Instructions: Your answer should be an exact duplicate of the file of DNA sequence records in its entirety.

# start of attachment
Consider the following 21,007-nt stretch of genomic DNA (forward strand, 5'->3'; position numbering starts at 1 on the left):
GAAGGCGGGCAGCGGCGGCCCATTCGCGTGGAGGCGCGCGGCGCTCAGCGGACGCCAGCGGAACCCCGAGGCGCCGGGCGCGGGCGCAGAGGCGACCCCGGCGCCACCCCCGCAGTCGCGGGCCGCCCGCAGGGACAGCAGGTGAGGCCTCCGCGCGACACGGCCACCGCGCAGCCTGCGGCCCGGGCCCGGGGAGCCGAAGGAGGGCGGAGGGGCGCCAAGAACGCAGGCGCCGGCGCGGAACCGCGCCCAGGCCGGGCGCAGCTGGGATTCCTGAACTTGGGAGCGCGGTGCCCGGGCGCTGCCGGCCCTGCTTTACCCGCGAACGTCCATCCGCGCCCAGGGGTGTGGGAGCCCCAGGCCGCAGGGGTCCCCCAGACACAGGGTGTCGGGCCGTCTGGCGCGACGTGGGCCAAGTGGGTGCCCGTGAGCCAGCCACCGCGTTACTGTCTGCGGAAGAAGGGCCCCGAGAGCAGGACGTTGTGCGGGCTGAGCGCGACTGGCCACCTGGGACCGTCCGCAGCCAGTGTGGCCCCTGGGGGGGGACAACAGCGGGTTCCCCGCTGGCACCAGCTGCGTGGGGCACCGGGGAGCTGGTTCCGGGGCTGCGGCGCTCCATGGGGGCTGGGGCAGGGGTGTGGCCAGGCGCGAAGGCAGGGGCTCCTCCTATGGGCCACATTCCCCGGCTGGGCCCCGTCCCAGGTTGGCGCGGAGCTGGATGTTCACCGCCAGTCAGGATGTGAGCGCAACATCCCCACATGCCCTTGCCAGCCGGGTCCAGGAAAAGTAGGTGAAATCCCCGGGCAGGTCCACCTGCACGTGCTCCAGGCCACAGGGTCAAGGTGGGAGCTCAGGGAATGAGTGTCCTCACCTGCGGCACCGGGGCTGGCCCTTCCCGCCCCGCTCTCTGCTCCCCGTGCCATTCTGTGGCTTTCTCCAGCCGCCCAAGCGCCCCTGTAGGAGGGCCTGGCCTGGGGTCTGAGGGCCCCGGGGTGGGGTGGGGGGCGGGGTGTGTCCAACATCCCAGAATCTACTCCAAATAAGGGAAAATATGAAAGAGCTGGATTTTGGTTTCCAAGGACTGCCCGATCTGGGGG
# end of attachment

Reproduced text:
Consider the following 21,007-nt stretch of genomic DNA (forward strand, 5'->3'; position numbering starts at 1 on the left):
GAAGGCGGGCAGCGGCGGCCCATTCGCGTGGAGGCGCGCGGCGCTCAGCGGACGCCAGCGGAACCCCGAGGCGCCGGGCGCGGGCGCAGAGGCGACCCCGGCGCCACCCCCGCAGTCGCGGGCCGCCCGCAGGGACAGCAGGTGAGGCCTCCGCGCGACACGGCCACCGCGCAGCCTGCGGCCCGGGCCCGGGGAGCCGAAGGAGGGCGGAGGGGCGCCAAGAACGCAGGCGCCGGCGCGGAACCGCGCCCAGGCCGGGCGCAGCTGGGATTCCTGAACTTGGGAGCGCGGTGCCCGGGCGCTGCCGGCCCTGCTTTACCCGCGAACGTCCATCCGCGCCCAGGGGTGTGGGAGCCCCAGGCCGCAGGGGTCCCCCAGACACAGGGTGTCGGGCCGTCTGGCGCGACGTGGGCCAAGTGGGTGCCCGTGAGCCAGCCACCGCGTTACTGTCTGCGGAAGAAGGGCCCCGAGAGCAGGACGTTGTGCGGGCTGAGCGCGACTGGCCACCTGGGACCGTCCGCAGCCAGTGTGGCCCCTGGGGGGGGACAACAGCGGGTTCCCCGCTGGCACCAGCTGCGTGGGGCACCGGGGAGCTGGTTCCGGGGCTGCGGCGCTCCATGGGGGCTGGGGCAGGGGTGTGGCCAGGCGCGAAGGCAGGGGCTCCTCCTATGGGCCACATTCCCCGGCTGGGCCCCGTCCCAGGTTGGCGCGGAGCTGGATGTTCACCGCCAGTCAGGATGTGAGCGCAACATCCCCACATGCCCTTGCCAGCCGGGTCCAGGAAAAGTAGGTGAAATCCCCGGGCAGGTCCACCTGCACGTGCTCCAGGCCACAGGGTCAAGGTGGGAGCTCAGGGAATGAGTGTCCTCACCTGCGGCACCGGGGCTGGCCCTTCCCGCCCCGCTCTCTGCTCCCCGTGCCATTCTGTGGCTTTCTCCAGCCGCCCAAGCGCCCCTGTAGGAGGGCCTGGCCTGGGGTCTGAGGGCCCCGGGGTGGGGTGGGGGGCGGGGTGTGTCCAACATCCCAGAATCTACTCCAAATAAGGGAAAATATGAAAGAGCTGGATTTTGGTTTCCAAGGACTGCCCGATCTGGGGG